He suggests that complaints should instead be sent to political movements which are fighting for social justice and ecological sustainability; to environmental organisations that think globally; and to organisations that are working for global social justice:

- We would then be addressing the problems associated with both class and the climate at the same time. It is necessary to solve the problems created by global overheating without causing any greater disparity. Unfortunately, there is currently no agreement on the diagnosis, and consequently it is difficult to prescribe the right medicine.

According to Eriksen, the diagnosis is one of massive inequality, powerlessness and environmental degradation:

- Something which was regarded as a blessing for 200 years - access to cheap fossil fuels - has now become a curse. If we could just agree about this, we could move on. But things are not looking good at the moment since those in power are neglecting research and have adopted a nonchalant attitude to knowledge.

Freely available knowledge as a weapon

The professor has always stressed the importance of disseminating academic knowledge to different audiences. Overheating has its own YouTube channel and a Facebook page, and they have recently released a free e-book about knowledge and power. Professor Hylland Eriksen has several thousand followers on his own Facebook profile and he greatly appreciates this virtual chat room.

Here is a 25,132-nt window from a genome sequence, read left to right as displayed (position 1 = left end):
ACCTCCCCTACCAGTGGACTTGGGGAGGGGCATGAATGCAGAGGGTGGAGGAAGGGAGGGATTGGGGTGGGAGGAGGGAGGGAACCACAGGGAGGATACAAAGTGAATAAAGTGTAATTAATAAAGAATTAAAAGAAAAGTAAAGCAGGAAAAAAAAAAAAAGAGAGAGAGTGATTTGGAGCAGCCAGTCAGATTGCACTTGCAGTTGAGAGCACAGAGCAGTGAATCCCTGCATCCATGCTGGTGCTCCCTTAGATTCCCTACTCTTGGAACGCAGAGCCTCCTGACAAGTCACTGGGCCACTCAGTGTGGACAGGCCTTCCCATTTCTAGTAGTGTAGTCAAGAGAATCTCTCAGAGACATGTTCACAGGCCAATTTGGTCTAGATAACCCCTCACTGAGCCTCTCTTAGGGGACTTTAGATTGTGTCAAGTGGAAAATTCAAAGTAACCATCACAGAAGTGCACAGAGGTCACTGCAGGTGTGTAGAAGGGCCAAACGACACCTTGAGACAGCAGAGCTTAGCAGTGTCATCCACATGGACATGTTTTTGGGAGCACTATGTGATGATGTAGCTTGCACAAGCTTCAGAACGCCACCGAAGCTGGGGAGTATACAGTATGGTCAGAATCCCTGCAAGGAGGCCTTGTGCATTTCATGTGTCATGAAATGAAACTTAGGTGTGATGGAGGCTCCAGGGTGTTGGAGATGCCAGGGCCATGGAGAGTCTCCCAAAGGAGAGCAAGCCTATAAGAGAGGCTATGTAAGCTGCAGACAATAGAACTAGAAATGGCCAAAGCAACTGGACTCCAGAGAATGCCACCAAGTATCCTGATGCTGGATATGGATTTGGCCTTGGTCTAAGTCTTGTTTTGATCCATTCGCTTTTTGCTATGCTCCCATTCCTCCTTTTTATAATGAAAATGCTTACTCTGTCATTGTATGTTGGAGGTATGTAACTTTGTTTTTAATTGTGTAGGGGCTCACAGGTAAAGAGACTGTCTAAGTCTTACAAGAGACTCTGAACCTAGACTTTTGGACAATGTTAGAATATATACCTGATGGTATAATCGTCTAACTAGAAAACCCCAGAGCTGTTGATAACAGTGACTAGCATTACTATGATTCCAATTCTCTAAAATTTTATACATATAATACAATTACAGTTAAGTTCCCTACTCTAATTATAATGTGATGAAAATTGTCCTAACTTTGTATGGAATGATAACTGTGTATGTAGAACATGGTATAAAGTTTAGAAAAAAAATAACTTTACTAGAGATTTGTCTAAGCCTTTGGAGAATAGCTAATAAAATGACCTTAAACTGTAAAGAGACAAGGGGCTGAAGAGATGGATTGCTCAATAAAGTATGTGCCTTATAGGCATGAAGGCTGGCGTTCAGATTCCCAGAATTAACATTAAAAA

So far the project has resulted in a long list of publications, and more are in the pipeline, including Hylland Eriksen's monograph about Gladstone in Queensland, Australia, which will be released during the summer of 2018. This febrile child is called "Boomtown".

His 2016 monograph entitled Overheating has been consciously written so that anyone can read it. He also emphasises that most of his books in English have been published by Pluto Press, which immediately publishes books in a reasonably priced paperback format rather than releasing expensive hardback editions:

- We are in the privileged position of being able to produce knowledge, but we then need to find ways of presenting it so that it can contribute towards our collective self-reflection about who we are and what we do. If our knowledge fails to leave the seminar room, then we have failed, concludes Thomas Hylland Eriksen.

Author: Nina Alnes Haslie

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Tags: Globalisation, Overheating, Powerlessness, Extreme weather
Published July 3, 2018 3:37 PM